And since the Central Pacific covers about 40% of the tropics, not knowing what went on there means not knowing much.

As for insurance, decisions are made based on risk, which is based on wealth. Hurricane Andrew did a lot of damage, but if a similar storm had hit the same area a generation before, the insurable damage would have been zero. Nothing was there to insure.

My insurance rates are up, although there has never been a hurricane where I live (not in recorded history, anyway), because there have been destructive hurricanes within a few dozen miles, and because there is about $15 billion worth of real estate in the way if a storm path should ever wander a little bit.

That's learned prudence on the part of the insurers. They got burned so bad shooting crap, they have sometimes started actually doing risk assessment.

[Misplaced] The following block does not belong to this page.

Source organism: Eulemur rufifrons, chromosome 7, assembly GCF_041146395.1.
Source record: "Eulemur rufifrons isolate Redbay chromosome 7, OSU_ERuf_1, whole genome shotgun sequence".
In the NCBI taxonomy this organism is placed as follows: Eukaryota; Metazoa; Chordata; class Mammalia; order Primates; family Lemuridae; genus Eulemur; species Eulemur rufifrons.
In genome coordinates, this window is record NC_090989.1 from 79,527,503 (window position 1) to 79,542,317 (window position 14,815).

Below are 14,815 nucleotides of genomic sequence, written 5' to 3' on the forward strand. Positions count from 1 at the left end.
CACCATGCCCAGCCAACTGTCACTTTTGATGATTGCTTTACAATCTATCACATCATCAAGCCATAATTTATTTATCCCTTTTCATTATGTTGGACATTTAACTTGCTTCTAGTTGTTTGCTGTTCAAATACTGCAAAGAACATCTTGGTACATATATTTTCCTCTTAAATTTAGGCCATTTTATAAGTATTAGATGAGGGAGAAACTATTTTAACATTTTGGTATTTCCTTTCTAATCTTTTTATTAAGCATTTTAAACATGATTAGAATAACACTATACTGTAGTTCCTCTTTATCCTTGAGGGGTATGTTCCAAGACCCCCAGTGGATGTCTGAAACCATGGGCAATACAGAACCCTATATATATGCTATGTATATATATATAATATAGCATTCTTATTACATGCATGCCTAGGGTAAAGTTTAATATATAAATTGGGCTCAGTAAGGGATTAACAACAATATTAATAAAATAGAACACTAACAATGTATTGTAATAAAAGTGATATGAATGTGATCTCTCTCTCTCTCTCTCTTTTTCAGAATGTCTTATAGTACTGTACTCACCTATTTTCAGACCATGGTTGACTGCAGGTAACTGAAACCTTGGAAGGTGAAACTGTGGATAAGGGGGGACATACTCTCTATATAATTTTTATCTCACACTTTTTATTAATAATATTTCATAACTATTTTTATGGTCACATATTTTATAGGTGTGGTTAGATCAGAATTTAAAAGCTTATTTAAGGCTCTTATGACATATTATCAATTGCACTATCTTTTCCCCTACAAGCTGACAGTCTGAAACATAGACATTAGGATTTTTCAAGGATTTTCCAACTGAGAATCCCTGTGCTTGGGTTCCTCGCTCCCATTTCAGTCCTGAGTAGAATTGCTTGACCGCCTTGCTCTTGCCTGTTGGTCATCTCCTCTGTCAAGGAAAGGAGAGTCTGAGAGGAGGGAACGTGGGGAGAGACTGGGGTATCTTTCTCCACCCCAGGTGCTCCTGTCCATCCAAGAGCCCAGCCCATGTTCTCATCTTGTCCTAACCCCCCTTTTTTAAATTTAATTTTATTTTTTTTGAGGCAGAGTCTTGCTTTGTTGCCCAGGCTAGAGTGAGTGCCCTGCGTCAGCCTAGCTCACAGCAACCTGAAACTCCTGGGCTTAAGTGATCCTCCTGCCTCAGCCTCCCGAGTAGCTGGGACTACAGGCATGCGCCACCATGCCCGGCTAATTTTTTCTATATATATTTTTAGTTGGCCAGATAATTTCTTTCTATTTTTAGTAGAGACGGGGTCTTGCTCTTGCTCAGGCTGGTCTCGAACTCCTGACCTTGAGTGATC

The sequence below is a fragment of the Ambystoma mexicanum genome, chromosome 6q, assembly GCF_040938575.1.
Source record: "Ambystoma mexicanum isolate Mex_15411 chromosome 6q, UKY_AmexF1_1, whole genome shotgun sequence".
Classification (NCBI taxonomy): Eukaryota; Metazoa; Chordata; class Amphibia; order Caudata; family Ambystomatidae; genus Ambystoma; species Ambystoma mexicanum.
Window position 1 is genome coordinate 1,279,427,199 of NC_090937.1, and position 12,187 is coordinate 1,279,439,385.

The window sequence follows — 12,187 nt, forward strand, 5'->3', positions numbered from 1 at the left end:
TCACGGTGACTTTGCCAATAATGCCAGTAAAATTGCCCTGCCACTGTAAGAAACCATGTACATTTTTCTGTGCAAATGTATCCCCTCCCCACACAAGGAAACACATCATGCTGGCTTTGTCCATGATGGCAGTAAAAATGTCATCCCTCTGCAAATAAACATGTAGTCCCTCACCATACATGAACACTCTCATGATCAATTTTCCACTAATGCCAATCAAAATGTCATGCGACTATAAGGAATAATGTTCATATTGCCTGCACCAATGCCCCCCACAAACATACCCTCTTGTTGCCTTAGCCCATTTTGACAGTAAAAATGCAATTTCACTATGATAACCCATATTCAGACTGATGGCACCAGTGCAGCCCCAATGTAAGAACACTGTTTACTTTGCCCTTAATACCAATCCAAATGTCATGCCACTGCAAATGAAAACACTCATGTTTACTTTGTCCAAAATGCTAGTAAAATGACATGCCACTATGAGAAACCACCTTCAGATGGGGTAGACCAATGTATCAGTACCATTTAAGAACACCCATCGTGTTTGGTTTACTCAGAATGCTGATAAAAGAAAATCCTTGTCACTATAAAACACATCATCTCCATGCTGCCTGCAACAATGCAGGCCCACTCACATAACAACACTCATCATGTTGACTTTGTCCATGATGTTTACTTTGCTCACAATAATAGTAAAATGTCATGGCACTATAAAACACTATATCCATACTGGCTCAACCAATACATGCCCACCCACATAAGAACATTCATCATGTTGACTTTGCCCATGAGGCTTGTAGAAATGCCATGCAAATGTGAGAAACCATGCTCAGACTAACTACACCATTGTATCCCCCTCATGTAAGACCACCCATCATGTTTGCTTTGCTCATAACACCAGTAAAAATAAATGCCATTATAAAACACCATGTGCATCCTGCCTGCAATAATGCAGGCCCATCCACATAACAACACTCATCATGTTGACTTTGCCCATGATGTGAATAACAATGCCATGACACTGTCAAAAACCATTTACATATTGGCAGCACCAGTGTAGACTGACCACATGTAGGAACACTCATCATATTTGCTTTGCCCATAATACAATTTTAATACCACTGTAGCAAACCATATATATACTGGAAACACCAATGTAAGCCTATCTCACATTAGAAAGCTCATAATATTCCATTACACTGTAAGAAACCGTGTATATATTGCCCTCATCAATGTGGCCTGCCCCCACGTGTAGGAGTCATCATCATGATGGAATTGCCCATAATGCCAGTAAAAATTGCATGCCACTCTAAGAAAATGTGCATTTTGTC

When the last hurricane hit here, 1992, the state's biggest property insurer welshed. It was that or crash. Yet almost all the damage was on an island that had been hit by hurricanes three times between 1950 and 1991.

The people who run insurance companies are none too bright, and none have proven themselves dimmer in the past generation than at Lloyd's. You may recall the collapse of the 'names'? I forget what the final losses came to, but the figure $0.5 TRILLION sticks in my mind.
2.3.2007 12:14am
JohnAnnArbor:
My objections to motorcycles have to do with safety; I don't want to trust my life to one tire. I've seen prototype three-wheeled motorized tricycles, fully or partly enclosed, that "lean" into turns. GM had one called the "Lean Machine" in the 1980s. If you could prove one reasonably safe in an accident, I might consider it.

Again, though, you lose the flexibility of a car. Everything's a trade....
2.3.2007 12:15am
JohnAnnArbor:

This summer I will look into turning my roof into a garden.

Good luck. Hope the roof doesn't leak. And plant roots are pretty strong; they could MAKE a leak.
2.3.2007 12:18am